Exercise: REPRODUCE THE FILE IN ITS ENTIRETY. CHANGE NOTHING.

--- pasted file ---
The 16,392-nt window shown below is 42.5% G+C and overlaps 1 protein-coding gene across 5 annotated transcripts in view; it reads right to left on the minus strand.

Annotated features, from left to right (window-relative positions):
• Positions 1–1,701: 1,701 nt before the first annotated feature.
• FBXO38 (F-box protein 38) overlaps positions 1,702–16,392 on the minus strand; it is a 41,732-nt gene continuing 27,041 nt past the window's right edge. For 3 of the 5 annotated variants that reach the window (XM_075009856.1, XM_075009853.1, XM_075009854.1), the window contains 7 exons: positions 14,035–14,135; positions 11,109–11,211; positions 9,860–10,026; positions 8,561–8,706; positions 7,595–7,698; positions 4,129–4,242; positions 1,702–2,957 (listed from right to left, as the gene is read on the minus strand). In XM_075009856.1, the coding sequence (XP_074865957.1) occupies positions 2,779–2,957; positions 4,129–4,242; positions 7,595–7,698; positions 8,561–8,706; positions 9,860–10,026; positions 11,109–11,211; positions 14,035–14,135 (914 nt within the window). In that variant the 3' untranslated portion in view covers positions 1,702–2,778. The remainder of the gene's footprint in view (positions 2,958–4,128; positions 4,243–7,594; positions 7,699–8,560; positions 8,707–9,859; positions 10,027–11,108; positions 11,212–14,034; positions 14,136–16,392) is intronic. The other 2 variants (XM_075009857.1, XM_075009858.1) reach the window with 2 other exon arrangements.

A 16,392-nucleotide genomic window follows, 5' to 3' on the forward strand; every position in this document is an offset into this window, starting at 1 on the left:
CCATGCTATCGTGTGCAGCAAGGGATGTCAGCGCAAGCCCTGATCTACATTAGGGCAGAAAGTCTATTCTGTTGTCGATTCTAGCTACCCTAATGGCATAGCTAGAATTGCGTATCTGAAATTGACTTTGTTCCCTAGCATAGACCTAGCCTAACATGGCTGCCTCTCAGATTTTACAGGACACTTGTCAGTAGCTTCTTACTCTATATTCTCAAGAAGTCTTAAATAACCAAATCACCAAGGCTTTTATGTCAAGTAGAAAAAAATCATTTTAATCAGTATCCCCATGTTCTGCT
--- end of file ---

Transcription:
The 16,392-nt window shown below is 42.5% G+C and overlaps 1 protein-coding gene across 5 annotated transcripts in view; it reads right to left on the minus strand.

Annotated features, from left to right (window-relative positions):
• Positions 1–1,701: 1,701 nt before the first annotated feature.
• FBXO38 (F-box protein 38) overlaps positions 1,702–16,392 on the minus strand; it is a 41,732-nt gene continuing 27,041 nt past the window's right edge. For 3 of the 5 annotated variants that reach the window (XM_075009856.1, XM_075009853.1, XM_075009854.1), the window contains 7 exons: positions 14,035–14,135; positions 11,109–11,211; positions 9,860–10,026; positions 8,561–8,706; positions 7,595–7,698; positions 4,129–4,242; positions 1,702–2,957 (listed from right to left, as the gene is read on the minus strand). In XM_075009856.1, the coding sequence (XP_074865957.1) occupies positions 2,779–2,957; positions 4,129–4,242; positions 7,595–7,698; positions 8,561–8,706; positions 9,860–10,026; positions 11,109–11,211; positions 14,035–14,135 (914 nt within the window). In that variant the 3' untranslated portion in view covers positions 1,702–2,778. The remainder of the gene's footprint in view (positions 2,958–4,128; positions 4,243–7,594; positions 7,699–8,560; positions 8,707–9,859; positions 10,027–11,108; positions 11,212–14,034; positions 14,136–16,392) is intronic. The other 2 variants (XM_075009857.1, XM_075009858.1) reach the window with 2 other exon arrangements.

A 16,392-nucleotide genomic window follows, 5' to 3' on the forward strand; every position in this document is an offset into this window, starting at 1 on the left:
CCATGCTATCGTGTGCAGCAAGGGATGTCAGCGCAAGCCCTGATCTACATTAGGGCAGAAAGTCTATTCTGTTGTCGATTCTAGCTACCCTAATGGCATAGCTAGAATTGCGTATCTGAAATTGACTTTGTTCCCTAGCATAGACCTAGCCTAACATGGCTGCCTCTCAGATTTTACAGGACACTTGTCAGTAGCTTCTTACTCTATATTCTCAAGAAGTCTTAAATAACCAAATCACCAAGGCTTTTATGTCAAGTAGAAAAAAATCATTTTAATCAGTATCCCCATGTTCTGCT